Mortgage servicers have been more successful modifying loans that are held on their own books than those that are owned by mortgage investors. Nearly half of investor loans were at least 60 days delinquent nine months after they were modified compared with about 30% of loans that are held in bank portfolios. Servicers said they have more flexibility to rework loan terms for mortgages they own than for those held by investors.
Modifications can result in higher monthly payments because, by the time loans are worked out, borrowers often are behind on their payments. Lenders frequently have been adding these past-due amounts, which can include principal, interest, taxes and insurance, driving monthly payments higher.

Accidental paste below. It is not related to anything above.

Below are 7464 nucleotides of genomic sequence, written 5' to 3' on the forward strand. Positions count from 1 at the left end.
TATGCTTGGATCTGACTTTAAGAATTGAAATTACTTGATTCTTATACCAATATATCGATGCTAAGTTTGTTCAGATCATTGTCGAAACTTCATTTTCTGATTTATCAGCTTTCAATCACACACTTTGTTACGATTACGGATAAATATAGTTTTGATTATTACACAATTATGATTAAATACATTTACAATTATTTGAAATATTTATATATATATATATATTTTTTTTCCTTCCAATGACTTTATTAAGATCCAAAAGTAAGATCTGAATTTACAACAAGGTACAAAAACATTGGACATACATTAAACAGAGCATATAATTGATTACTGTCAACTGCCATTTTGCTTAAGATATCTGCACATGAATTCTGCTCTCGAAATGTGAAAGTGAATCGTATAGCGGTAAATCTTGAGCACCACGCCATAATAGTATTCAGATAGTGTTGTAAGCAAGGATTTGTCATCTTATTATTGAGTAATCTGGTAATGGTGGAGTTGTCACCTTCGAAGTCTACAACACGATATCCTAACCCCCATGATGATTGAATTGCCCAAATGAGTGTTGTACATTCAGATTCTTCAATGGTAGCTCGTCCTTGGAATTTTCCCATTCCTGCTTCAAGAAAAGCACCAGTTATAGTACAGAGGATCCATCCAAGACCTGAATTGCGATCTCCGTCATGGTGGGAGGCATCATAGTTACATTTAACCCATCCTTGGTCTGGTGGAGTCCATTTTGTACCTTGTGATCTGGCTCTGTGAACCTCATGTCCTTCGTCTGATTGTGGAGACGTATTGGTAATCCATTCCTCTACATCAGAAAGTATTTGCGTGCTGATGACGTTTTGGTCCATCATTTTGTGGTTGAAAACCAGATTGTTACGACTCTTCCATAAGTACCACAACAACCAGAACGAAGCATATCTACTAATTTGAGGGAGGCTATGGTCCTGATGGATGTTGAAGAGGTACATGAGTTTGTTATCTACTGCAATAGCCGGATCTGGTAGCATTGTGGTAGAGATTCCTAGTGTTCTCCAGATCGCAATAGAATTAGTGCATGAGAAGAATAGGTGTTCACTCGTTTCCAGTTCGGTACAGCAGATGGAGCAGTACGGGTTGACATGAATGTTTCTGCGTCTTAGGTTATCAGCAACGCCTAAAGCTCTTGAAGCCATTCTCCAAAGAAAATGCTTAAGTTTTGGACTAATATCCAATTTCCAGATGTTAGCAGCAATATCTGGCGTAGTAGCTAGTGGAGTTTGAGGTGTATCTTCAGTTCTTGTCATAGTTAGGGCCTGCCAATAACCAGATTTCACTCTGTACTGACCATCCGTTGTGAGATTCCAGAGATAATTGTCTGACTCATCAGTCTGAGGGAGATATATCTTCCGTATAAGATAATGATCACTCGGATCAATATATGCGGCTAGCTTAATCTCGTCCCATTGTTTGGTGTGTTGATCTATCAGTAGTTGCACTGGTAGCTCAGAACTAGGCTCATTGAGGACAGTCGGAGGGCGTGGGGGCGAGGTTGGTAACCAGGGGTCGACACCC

Servicers have stepped up their efforts to modify loans and reduce borrowers' payments in response to pressure to reduce foreclosures. The percentage of modifications that reduced loan payments by more than 10% increased to 37% in the fourth quarter from 26% in the third quarter. Still, roughly one in four borrowers saw their payments increase after their loan was modified.